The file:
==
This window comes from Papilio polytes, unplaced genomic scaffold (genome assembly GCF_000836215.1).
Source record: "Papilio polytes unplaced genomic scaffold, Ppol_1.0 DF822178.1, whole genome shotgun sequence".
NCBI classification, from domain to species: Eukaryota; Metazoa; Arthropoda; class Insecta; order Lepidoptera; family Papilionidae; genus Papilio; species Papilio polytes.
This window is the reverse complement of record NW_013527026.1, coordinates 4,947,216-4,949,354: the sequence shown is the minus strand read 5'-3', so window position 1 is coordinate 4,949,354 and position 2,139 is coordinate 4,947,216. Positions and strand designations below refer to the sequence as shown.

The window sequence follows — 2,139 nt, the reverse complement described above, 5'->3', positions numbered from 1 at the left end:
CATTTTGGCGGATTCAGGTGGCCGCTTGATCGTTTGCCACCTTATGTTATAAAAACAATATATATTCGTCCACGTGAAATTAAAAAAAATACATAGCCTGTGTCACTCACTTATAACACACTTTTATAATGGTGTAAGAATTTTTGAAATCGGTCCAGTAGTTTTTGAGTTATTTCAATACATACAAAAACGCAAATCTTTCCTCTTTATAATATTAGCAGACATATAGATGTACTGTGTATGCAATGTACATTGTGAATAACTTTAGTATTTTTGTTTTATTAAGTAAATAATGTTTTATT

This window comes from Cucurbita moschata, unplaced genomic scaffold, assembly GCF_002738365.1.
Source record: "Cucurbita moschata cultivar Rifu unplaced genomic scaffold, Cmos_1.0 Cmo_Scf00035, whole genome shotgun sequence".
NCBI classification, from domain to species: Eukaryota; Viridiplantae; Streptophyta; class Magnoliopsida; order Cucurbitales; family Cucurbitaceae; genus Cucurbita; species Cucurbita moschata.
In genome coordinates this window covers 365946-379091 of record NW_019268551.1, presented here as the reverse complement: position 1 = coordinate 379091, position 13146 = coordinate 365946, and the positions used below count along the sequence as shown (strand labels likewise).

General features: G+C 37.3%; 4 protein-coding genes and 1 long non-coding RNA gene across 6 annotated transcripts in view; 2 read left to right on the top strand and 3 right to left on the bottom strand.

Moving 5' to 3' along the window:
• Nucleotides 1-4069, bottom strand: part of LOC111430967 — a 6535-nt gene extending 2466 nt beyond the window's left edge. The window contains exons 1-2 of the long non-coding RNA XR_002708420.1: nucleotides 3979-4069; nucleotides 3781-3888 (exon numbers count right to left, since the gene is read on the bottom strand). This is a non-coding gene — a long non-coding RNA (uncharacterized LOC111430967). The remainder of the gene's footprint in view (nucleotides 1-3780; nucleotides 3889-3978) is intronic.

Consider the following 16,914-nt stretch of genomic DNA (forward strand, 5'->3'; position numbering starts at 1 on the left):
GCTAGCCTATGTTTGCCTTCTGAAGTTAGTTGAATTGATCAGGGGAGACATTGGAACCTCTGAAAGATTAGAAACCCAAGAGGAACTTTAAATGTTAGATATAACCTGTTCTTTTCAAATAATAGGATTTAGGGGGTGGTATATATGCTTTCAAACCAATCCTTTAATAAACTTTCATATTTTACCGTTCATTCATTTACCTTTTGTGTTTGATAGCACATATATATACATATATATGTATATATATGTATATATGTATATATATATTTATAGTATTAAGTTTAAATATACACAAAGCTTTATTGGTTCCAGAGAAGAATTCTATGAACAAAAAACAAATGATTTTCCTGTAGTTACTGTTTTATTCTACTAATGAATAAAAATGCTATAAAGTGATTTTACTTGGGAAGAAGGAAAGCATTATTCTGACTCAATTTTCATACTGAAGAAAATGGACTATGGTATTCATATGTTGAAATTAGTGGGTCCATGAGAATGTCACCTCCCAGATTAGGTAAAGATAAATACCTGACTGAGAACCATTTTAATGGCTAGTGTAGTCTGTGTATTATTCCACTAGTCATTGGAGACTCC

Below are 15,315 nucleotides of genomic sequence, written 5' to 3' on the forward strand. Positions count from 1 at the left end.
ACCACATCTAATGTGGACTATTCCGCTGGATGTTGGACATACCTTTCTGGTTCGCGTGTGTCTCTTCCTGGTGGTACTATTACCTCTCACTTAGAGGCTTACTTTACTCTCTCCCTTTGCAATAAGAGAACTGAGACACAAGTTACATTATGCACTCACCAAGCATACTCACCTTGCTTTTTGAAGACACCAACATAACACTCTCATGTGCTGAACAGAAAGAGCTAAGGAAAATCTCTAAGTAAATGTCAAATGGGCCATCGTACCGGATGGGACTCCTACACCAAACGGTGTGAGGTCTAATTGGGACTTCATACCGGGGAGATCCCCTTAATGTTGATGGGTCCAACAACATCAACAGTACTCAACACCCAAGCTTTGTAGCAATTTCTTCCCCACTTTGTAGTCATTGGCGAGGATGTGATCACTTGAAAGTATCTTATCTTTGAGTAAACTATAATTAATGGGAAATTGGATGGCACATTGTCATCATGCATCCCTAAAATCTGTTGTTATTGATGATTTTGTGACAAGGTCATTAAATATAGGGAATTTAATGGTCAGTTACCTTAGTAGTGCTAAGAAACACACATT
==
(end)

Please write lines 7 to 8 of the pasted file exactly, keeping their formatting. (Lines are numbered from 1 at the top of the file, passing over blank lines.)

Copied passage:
This window comes from Cucurbita moschata, unplaced genomic scaffold, assembly GCF_002738365.1.
Source record: "Cucurbita moschata cultivar Rifu unplaced genomic scaffold, Cmos_1.0 Cmo_Scf00035, whole genome shotgun sequence".